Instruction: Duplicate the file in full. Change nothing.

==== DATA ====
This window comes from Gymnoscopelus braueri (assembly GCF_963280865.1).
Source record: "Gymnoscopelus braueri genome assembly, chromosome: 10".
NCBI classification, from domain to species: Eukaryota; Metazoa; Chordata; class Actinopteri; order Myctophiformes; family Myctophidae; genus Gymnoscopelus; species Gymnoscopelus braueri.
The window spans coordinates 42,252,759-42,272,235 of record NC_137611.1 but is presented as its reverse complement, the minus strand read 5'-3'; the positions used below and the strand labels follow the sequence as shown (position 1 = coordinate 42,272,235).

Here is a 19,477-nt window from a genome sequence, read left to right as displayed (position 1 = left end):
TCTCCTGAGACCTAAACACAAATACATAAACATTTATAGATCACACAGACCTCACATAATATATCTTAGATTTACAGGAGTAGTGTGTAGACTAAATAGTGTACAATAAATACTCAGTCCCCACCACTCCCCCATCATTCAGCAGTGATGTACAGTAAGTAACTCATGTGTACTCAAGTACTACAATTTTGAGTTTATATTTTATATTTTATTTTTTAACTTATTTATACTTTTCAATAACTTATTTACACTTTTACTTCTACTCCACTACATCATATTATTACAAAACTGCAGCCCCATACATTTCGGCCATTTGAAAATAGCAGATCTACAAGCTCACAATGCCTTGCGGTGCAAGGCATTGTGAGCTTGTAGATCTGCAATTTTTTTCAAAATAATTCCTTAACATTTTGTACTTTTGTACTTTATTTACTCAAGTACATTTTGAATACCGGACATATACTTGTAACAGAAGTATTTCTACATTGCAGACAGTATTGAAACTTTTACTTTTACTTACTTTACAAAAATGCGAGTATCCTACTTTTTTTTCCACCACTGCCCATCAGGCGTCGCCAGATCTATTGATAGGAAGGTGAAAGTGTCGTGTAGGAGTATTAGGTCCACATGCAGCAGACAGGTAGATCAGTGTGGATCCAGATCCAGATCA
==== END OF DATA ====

This window comes from Gymnoscopelus braueri (assembly GCF_963280865.1).
Source record: "Gymnoscopelus braueri genome assembly, chromosome: 10".
NCBI classification, from domain to species: Eukaryota; Metazoa; Chordata; class Actinopteri; order Myctophiformes; family Myctophidae; genus Gymnoscopelus; species Gymnoscopelus braueri.
The window spans coordinates 42,252,759-42,272,235 of record NC_137611.1 but is presented as its reverse complement, the minus strand read 5'-3'; the positions used below and the strand labels follow the sequence as shown (position 1 = coordinate 42,272,235).

Here is a 19,477-nt window from a genome sequence, read left to right as displayed (position 1 = left end):
TCTCCTGAGACCTAAACACAAATACATAAACATTTATAGATCACACAGACCTCACATAATATATCTTAGATTTACAGGAGTAGTGTGTAGACTAAATAGTGTACAATAAATACTCAGTCCCCACCACTCCCCCATCATTCAGCAGTGATGTACAGTAAGTAACTCATGTGTACTCAAGTACTACAATTTTGAGTTTATATTTTATATTTTATTTTTTAACTTATTTATACTTTTCAATAACTTATTTACACTTTTACTTCTACTCCACTACATCATATTATTACAAAACTGCAGCCCCATACATTTCGGCCATTTGAAAATAGCAGATCTACAAGCTCACAATGCCTTGCGGTGCAAGGCATTGTGAGCTTGTAGATCTGCAATTTTTTTCAAAATAATTCCTTAACATTTTGTACTTTTGTACTTTATTTACTCAAGTACATTTTGAATACCGGACATATACTTGTAACAGAAGTATTTCTACATTGCAGACAGTATTGAAACTTTTACTTTTACTTACTTTACAAAAATGCGAGTATCCTACTTTTTTTTCCACCACTGCCCATCAGGCGTCGCCAGATCTATTGATAGGAAGGTGAAAGTGTCGTGTAGGAGTATTAGGTCCACATGCAGCAGACAGGTAGATCAGTGTGGATCCAGATCCAGATCA